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News from the TTA

Jamaican-Chinese Businessman Tie Ten Quee Honoured at Hakka Museum in China

Updated: Nov 17, 2020

Tie Ten Quee’s photo taken from Lee Tom Yin’s The Chinese in Jamaica 1963

If you’re ever in Shenzhen in Guangdong province one tourist destination, you won’t want to skip is Longgang Hakka Folk Culture Museum. It’s housed in the walled compound of Lowe Shui Hap(pinyin: Luo Rui He), the ancestral village of the Lowe(pinyin: Luo) family.

When you enter the main courtyard, you notice large portraits of dignitaries lining the walls. Among the army generals, politicians, scholars,there is one striking photograph of a gentleman whose sharp expression and patrician features stand out. It’s of Alexander Tie Ten Quee(pinyin: Dai Dinggui) whose family is originally from HaChun (pinyin: Shawan)village in Bao On district(pinyin: Bao An).

He is the only Hakka who immigrated to Jamaica to be honoured in this manner at the museum. He was selected for his fundraising efforts during the Japanese invasion of China and his business and community leadership.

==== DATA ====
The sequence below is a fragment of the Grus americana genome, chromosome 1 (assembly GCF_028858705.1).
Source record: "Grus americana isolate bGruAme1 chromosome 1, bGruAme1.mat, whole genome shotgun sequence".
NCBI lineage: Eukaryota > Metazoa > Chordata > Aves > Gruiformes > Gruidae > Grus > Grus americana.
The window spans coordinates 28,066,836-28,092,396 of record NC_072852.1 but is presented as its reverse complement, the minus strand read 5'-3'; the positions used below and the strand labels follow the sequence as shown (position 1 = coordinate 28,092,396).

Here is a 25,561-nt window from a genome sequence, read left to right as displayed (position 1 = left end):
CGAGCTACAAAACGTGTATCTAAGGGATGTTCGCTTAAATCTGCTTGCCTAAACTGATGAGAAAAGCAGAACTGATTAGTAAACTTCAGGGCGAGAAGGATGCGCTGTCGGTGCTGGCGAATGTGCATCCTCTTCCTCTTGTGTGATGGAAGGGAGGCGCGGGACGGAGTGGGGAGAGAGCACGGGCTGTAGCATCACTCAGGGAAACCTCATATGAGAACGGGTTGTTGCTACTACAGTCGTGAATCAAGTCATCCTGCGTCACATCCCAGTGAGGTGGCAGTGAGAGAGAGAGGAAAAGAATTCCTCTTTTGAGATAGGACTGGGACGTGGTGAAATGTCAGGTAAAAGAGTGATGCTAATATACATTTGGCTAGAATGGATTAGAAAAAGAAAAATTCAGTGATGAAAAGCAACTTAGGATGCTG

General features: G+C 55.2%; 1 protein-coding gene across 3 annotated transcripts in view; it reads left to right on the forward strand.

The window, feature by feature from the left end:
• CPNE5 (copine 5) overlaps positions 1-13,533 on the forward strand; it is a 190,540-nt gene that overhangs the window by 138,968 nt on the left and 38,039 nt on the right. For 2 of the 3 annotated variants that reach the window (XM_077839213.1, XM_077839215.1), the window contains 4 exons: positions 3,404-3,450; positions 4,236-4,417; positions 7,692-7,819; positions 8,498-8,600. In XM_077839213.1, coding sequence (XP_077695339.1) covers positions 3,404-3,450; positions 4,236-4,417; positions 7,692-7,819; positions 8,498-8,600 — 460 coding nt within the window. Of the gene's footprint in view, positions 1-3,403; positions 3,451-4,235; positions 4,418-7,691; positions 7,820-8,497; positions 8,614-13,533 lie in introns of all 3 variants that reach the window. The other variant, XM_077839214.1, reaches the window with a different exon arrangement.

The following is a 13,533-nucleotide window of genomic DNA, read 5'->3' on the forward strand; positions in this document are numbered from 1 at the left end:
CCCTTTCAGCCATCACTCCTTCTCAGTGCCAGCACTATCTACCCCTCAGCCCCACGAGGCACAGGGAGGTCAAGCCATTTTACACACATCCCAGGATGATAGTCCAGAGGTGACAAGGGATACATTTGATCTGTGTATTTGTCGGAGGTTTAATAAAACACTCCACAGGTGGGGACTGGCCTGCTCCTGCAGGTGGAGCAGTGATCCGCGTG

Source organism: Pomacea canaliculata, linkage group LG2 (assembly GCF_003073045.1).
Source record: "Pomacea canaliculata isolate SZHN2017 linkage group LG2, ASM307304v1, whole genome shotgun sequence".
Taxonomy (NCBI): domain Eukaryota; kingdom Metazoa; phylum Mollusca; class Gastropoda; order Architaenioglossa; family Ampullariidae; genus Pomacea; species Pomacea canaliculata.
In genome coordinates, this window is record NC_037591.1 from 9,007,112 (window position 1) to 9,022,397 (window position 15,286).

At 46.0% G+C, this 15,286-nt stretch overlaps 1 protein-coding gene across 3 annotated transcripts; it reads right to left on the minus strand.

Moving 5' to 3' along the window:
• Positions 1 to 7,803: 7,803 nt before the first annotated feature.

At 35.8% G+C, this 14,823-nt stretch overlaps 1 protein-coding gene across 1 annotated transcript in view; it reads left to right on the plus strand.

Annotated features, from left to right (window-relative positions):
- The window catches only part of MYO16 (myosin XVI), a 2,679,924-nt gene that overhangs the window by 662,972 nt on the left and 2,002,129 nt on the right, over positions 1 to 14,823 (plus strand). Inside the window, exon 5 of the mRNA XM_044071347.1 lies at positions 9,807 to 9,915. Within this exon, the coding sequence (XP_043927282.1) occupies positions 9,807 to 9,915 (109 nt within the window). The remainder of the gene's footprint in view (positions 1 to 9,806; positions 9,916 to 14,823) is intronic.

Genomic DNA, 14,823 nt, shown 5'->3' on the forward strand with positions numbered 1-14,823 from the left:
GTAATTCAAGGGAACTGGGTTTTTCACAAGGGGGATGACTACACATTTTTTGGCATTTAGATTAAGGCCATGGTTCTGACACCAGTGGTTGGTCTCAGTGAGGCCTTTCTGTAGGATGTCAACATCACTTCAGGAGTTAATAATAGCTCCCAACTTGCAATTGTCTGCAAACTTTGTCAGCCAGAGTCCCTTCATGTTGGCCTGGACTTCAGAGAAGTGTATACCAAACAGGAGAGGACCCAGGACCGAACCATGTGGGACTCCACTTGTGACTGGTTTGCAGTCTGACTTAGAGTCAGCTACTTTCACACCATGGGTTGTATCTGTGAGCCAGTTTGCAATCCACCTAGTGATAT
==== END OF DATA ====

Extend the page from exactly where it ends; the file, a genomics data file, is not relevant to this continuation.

Luo Minjun represents his ancestral village Lowe Shui Hap

In Jamaica, he established Caribbean Products Co Ltd, which manufactured “coconutoil, soaps, chicken feed etc.”(from Walton Look Lai’s The Chinese in the West Indies,1806-1995: A Documentary History). He also served as Chinese Benevolent Association President in 1944 and 1950.

Initially the museum’s director Sun Qian had trouble locating a picture of Mr. Tie Ten Quee and needed his birth and death dates. She contacted Luo Minjun for his assistance. Luo Minjun is featured in the documentary Finding Samuel Lowe, the story about Paula Madison’s search for her grandfather,which I directed and produced.He inquired whether I knew any of Mr. Tie Ten Quee’s relatives who could help. Simone Tai came through with the photo from Patrick Lee’s father Lee Tom Yin's book and I was able to confirm his birth and death dates through research.

Last October when I was in Shenzhen for a Hakka Forum, I had the opportunity to see the museum’s tribute to Mr. Tie Ten Quee firsthand.

Lowe Shui Hap is the ancestral village of many Lowes from Jamaica including Keith Lowe, Arthur G. Lowe, Granville Lowe and Winston Lowe. It is one of the largest Hakka museums in the country.This year marks the 200th anniversary of its founding.

Longgang Hakka Folk Culture Museum website:

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